No Small Feet: How to invite decision-makers to address ecological overshoot? Lessons from Global Footprint Network’s successes and failures

Since the 1970s, symptoms of ecological overshoot have led to calls for sustainable development. These symptoms, from deforestation, to loss of biodiversity, greenhouse gas accumulation in the atmosphere, water and air pollution, or fisheries collapses are all consequences of human demand overwhelming the biosphere. Given those trends and their threat to human development, overshoot has become an indisputable challenge.

Even though these negative trends have given rise to the global sustainability movement, which is also embraced by the UN since its 1972 Conference on the Human Environment, actual responses have been limited. Overshoot, the underlying driver, still lacks to be fully recognized in mainstream policy debates, and rarely appears in sustainability discourses. All this and more, makes overshoot a complex topic to address.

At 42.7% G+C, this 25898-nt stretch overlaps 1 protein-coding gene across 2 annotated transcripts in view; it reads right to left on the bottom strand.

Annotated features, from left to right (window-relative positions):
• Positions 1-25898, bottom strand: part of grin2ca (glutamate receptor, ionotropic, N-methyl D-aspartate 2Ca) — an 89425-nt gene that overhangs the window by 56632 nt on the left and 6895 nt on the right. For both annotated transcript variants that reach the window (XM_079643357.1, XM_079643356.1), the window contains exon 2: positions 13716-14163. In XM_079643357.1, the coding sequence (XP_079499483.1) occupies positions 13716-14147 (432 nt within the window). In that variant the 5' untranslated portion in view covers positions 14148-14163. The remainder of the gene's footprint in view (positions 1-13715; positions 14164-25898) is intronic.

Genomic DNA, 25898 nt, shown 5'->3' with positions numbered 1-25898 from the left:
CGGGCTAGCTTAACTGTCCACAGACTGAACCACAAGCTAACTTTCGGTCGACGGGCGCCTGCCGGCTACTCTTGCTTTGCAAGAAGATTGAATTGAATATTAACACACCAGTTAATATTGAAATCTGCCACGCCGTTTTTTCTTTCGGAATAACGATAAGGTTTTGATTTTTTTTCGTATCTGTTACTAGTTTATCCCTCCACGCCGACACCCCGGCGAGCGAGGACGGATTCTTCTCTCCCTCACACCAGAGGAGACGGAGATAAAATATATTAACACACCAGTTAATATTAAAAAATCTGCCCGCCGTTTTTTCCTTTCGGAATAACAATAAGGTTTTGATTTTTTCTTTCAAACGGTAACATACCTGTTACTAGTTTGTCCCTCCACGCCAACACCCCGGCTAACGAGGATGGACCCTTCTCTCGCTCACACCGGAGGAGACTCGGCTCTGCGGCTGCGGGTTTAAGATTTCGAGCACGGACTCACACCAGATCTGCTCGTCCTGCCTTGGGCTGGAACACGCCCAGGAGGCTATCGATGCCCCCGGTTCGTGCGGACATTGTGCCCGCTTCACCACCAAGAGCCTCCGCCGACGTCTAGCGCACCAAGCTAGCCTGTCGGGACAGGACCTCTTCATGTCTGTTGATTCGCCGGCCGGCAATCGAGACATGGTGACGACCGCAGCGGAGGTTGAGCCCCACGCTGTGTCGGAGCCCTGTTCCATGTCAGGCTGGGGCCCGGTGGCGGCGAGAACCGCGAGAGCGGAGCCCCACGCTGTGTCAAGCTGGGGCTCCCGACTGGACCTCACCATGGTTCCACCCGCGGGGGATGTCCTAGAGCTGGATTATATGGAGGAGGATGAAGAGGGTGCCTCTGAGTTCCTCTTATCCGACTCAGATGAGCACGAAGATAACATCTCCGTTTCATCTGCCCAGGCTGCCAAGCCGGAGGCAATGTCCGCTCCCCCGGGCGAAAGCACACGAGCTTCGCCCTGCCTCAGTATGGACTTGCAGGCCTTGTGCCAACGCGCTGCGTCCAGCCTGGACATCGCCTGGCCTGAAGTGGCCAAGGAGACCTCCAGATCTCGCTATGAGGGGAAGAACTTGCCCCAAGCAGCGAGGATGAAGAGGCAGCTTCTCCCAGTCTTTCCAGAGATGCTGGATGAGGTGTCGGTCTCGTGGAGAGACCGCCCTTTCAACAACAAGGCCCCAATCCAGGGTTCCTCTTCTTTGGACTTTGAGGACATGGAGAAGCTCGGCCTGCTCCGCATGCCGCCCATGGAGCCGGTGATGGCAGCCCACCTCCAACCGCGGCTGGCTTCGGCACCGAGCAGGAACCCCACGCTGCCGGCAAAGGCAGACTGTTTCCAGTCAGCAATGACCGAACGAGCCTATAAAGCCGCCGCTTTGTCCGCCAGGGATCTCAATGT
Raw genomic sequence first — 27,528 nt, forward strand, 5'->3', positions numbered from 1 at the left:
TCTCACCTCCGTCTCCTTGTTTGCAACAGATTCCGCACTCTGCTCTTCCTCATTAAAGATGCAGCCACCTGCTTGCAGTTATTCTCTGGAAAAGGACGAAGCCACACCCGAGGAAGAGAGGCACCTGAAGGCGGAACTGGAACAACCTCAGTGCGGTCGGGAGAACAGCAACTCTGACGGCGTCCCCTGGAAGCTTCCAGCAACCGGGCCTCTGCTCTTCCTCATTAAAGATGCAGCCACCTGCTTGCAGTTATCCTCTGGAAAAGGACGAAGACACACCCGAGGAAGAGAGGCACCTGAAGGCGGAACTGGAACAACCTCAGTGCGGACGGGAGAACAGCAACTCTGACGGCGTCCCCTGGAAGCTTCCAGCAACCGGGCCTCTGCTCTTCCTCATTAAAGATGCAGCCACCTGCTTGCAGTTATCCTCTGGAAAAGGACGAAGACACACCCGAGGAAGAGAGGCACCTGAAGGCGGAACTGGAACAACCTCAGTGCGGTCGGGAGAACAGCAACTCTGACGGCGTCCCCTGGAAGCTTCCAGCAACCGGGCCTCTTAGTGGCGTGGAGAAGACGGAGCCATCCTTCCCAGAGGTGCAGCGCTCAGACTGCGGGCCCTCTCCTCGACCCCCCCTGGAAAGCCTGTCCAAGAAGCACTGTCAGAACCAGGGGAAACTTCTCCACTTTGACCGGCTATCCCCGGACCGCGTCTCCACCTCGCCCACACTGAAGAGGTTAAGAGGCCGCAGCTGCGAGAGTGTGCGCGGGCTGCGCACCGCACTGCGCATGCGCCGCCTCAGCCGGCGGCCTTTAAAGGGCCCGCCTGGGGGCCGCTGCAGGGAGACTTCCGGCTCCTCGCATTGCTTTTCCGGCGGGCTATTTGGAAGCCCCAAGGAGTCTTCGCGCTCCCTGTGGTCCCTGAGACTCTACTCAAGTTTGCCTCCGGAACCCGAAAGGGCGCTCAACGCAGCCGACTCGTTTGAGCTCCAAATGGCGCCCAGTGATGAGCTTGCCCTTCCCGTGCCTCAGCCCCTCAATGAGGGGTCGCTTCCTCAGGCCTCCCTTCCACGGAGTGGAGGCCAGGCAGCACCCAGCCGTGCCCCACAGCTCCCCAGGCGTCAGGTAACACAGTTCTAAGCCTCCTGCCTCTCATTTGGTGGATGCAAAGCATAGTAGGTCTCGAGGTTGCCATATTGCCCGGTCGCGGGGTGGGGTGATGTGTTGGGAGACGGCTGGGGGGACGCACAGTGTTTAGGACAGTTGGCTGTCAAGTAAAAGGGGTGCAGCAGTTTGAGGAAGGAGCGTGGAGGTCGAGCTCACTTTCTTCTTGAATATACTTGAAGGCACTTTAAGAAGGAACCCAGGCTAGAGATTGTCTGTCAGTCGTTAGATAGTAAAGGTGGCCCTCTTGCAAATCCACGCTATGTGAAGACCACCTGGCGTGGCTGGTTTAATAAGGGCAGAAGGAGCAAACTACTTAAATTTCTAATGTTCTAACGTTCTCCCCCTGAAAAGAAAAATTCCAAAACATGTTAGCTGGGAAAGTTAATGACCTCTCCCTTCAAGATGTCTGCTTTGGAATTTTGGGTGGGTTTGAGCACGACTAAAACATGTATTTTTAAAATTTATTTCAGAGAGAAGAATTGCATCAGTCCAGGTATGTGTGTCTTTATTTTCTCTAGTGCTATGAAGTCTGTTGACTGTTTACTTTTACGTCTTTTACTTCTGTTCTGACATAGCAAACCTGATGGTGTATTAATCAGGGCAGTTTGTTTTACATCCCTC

Given the significance of overshoot, Ecological Footprint accounting and, subsequently, Global Footprint Network were established. Their purpose is to help decision-makers address ecological overshoot. What have been the strategies behind their communication efforts and underlying narratives? What can participants in the sustainability transformation learn from those successes and failures?

With support from MAVA via a call for proposals for Learning and Sharing Grants aimed at encouraging collective knowledge and at sharing lessons learnt, Global Footprint Network revisited its strategies to extract key lessons from their work. These lessons will help not only Global Footprint Network find better ways to make ecological overshoot more recognized, relevant, and empowering, but also inform others intrigued by, and committed to, this topic.

The lessons are available here.

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